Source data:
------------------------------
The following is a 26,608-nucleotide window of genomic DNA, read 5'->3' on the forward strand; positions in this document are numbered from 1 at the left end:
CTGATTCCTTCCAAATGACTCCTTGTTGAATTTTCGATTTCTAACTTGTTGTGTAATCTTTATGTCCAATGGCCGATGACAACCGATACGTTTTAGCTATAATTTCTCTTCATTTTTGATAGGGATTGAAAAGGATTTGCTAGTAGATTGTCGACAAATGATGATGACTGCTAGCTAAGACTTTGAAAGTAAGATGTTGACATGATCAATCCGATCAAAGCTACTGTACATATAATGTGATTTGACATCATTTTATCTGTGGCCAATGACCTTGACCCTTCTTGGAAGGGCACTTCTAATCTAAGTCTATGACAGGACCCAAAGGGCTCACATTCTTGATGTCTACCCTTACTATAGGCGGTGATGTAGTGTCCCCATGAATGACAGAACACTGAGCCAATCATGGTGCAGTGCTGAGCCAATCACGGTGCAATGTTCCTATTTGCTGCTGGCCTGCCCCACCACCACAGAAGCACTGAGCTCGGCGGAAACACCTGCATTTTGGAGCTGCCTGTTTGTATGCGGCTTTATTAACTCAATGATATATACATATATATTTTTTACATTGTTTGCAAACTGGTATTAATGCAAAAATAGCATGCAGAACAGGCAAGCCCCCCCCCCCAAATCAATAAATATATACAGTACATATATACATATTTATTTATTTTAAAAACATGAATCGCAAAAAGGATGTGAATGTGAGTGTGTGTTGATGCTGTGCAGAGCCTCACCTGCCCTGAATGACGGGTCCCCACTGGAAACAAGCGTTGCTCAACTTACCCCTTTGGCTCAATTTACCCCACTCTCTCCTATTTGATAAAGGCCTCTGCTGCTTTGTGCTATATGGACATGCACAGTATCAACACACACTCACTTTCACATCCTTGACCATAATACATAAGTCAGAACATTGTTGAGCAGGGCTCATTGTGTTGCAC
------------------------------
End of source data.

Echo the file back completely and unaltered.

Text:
The following is a 26,608-nucleotide window of genomic DNA, read 5'->3' on the forward strand; positions in this document are numbered from 1 at the left end:
CTGATTCCTTCCAAATGACTCCTTGTTGAATTTTCGATTTCTAACTTGTTGTGTAATCTTTATGTCCAATGGCCGATGACAACCGATACGTTTTAGCTATAATTTCTCTTCATTTTTGATAGGGATTGAAAAGGATTTGCTAGTAGATTGTCGACAAATGATGATGACTGCTAGCTAAGACTTTGAAAGTAAGATGTTGACATGATCAATCCGATCAAAGCTACTGTACATATAATGTGATTTGACATCATTTTATCTGTGGCCAATGACCTTGACCCTTCTTGGAAGGGCACTTCTAATCTAAGTCTATGACAGGACCCAAAGGGCTCACATTCTTGATGTCTACCCTTACTATAGGCGGTGATGTAGTGTCCCCATGAATGACAGAACACTGAGCCAATCATGGTGCAGTGCTGAGCCAATCACGGTGCAATGTTCCTATTTGCTGCTGGCCTGCCCCACCACCACAGAAGCACTGAGCTCGGCGGAAACACCTGCATTTTGGAGCTGCCTGTTTGTATGCGGCTTTATTAACTCAATGATATATACATATATATTTTTTACATTGTTTGCAAACTGGTATTAATGCAAAAATAGCATGCAGAACAGGCAAGCCCCCCCCCCCAAATCAATAAATATATACAGTACATATATACATATTTATTTATTTTAAAAACATGAATCGCAAAAAGGATGTGAATGTGAGTGTGTGTTGATGCTGTGCAGAGCCTCACCTGCCCTGAATGACGGGTCCCCACTGGAAACAAGCGTTGCTCAACTTACCCCTTTGGCTCAATTTACCCCACTCTCTCCTATTTGATAAAGGCCTCTGCTGCTTTGTGCTATATGGACATGCACAGTATCAACACACACTCACTTTCACATCCTTGACCATAATACATAAGTCAGAACATTGTTGAGCAGGGCTCATTGTGTTGCAC